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Current Pelvic Organ Prolapse News and Events, Pelvic Organ Prolapse News Articles.
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Study finds HCV-positive livers safe for transplantation; Patients cured afterward
UC researchers find similar results for positive outcomes when comparing patients receiving livers infected with hepatitis C to patients who receive livers without infection. (2020-06-22)

Liver perfusion could save 7 in 10 rejected donor livers
A major study investigating the effectiveness of liver perfusion as a technique to improve the function of donor livers that would have otherwise been rejected has shown that up to 7 in every 10 could be used after just 4-6 hours of the assessment. (2020-06-17)

Brothers in arms: The brain and its blood vessels
The brain and its surrounding blood vessels exist in a close relationship. Researchers from the MPI of Immunobiology and Epigenetics have discovered how cells of the blood vessels sense the metabolic condition of the brain and alter vascular function in response. The result could be important for patients with neurodegenerative disorders such as Alzheimer's because the onset of these age-related diseases coincides with vascular defects and breakdown of vascular function in the brain. (2020-06-15)

Fewer complications after organ transplantation
A large international study coordinated by University Hospital Regensburg and Charité - Universitätsmedizin Berlin has demonstrated the safety of new cell therapy approaches for use in kidney transplant recipients. Transplant recipients were shown to require lower levels of immunosuppression in order to prevent organ rejection. This reduces the risk of side effects such as viral infections. Results from this study have been published in The Lancet.* (2020-06-10)

Transforming spleen to liver brings new hope for organ regeneration
Scientists from Nanjing University and University of Macau have transformed the spleen into a functioning liver in living mice, which could bring new hope for patients suffering from organ shortage worldwide. (2020-06-10)

High workload for ICU nurses may increase risk of organ failure for patients
For patients admitted to the intensive care unit in a hospital in Finland, increased workload for nurses and understaffing of nurses were linked with a higher likelihood that patients would experience multiple organ failure. The findings are published in the Journal of Advanced Nursing. (2020-06-03)

Benzodiazepine use before conception is linked to increased risk of ectopic pregnancy
Women who use a class of tranquilizers called benzodiazepines before becoming pregnant are at greater risk of ectopic pregnancies, according to a study of nearly 1.7 million women. The study is published in Human Reproduction. (2020-06-02)

Kidney transplantations: Better results with larger case volumes
Kidney transplantations: better results with larger case volumes. Survival probabilities increase in hospitals where kidneys are transplanted more frequently. (2020-05-25)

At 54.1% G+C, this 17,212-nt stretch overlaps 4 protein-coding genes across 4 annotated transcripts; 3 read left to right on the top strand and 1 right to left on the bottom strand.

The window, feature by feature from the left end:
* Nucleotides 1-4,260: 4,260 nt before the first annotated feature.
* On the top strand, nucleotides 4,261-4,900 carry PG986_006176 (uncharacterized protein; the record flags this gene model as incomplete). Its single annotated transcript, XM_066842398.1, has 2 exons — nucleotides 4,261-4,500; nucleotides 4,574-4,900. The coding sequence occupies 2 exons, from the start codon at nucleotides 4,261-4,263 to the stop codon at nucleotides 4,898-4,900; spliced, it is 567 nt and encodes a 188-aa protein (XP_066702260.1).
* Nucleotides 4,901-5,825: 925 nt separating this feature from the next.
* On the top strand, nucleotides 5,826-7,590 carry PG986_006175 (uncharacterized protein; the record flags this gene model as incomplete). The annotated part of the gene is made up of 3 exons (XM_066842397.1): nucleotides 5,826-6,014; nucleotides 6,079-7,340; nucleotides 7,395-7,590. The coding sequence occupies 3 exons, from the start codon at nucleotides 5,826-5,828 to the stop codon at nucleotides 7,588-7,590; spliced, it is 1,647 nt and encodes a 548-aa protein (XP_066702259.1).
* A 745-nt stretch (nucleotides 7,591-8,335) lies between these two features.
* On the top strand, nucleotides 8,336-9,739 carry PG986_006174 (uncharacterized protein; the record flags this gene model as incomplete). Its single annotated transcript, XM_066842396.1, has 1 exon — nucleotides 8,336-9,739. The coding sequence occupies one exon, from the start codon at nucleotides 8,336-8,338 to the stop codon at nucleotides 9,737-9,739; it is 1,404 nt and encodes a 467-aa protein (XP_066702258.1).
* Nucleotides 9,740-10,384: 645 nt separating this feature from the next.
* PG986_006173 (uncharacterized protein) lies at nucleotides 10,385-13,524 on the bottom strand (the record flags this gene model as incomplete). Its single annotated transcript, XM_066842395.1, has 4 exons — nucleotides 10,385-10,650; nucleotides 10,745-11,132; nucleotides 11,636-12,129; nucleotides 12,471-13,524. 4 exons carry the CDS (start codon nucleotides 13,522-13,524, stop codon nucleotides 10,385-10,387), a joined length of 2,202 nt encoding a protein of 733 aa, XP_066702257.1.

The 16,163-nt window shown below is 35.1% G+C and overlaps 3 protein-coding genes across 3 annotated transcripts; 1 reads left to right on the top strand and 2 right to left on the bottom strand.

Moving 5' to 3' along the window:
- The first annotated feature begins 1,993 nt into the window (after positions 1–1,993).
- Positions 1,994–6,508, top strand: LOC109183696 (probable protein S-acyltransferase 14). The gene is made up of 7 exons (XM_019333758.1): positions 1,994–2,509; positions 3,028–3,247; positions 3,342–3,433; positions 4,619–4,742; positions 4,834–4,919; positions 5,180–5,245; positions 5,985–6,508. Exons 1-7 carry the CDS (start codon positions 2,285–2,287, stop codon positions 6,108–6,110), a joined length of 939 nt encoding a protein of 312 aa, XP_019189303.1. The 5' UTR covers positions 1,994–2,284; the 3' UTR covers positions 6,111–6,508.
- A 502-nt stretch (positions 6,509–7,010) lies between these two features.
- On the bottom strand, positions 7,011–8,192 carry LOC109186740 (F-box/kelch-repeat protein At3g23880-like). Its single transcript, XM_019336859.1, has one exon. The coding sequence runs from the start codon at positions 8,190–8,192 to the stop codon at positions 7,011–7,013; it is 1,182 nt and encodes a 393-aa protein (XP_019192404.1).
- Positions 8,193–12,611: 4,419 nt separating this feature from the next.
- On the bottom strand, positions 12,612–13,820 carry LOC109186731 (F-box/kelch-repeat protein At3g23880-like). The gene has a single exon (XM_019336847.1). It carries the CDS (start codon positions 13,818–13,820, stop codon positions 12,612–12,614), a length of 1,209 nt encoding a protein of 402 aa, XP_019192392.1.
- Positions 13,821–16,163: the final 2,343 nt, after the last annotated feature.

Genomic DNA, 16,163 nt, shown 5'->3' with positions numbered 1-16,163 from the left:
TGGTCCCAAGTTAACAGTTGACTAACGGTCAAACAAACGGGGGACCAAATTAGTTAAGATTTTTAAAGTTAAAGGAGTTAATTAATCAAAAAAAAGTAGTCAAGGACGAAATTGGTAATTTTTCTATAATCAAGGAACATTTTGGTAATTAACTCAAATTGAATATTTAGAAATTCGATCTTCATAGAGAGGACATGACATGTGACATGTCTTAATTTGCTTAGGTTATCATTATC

Kidney transplants: Better results can be inferred from a larger number of cases
Kidney transplants: Better results can be derived with larger numbers of cases. In clinics where kidneys are transplanted more frequently, the chances of survival are greater. (2020-05-22)

Advanced X-ray technology tells us more about Ménière's disease
The organ of balance in the inner ear is surrounded by the hardest bone in the body. Using synchrotron X-rays, researchers at Uppsala University have discovered a drainage system that may be assumed to play a major role in the onset of Ménière's disease, a common and troublesome disorder. These results are published in the journal Scientific Reports. (2020-05-19)

The malaria parasite P. vivax can remain in the spleen upon expression of certain proteins
The malaria parasite Plasmodium vivax can adhere to human spleen cells through the expression of so-called variant proteins. These are the conclusions of a study led by the Barcelona Institute for Global health (ISGlobal), an institution supported by 'la Caixa' and the Germans Trias i Pujol Institute (IGTP). The results, published in Proceedings of the National Academy of Sciences, suggest that this could represent an additional challenge to eliminating the disease. (2020-05-18)

The cardiac depressant factor DPP3 is predicting organ failure in burn patients
High DPP3 blood concentrations are indicating multiple organ failure and poor outcomes. sphingotec commercializes a rapid CE-IVD test for DPP3 on its proprietary point-of-care platform Nexus IB10. (2020-05-14)

Research Brief: A new approach to averting inflammation caused by COVID-19
U of M Twin Cities student Molly Gilligan studies the body's inflammatory response to the SARS-CoV-2. (2020-05-12)

Immune system discovery paves way to lengthen organ transplant survival
A new discovery in mice shows the innate immune system has 'memory,' previously thought to be a unique feature of the adaptive immune system. Blocking this memory prevented transplanted organs from being rejected, providing a way to more specific drugs that could lengthen organ transplant survival. (2020-05-08)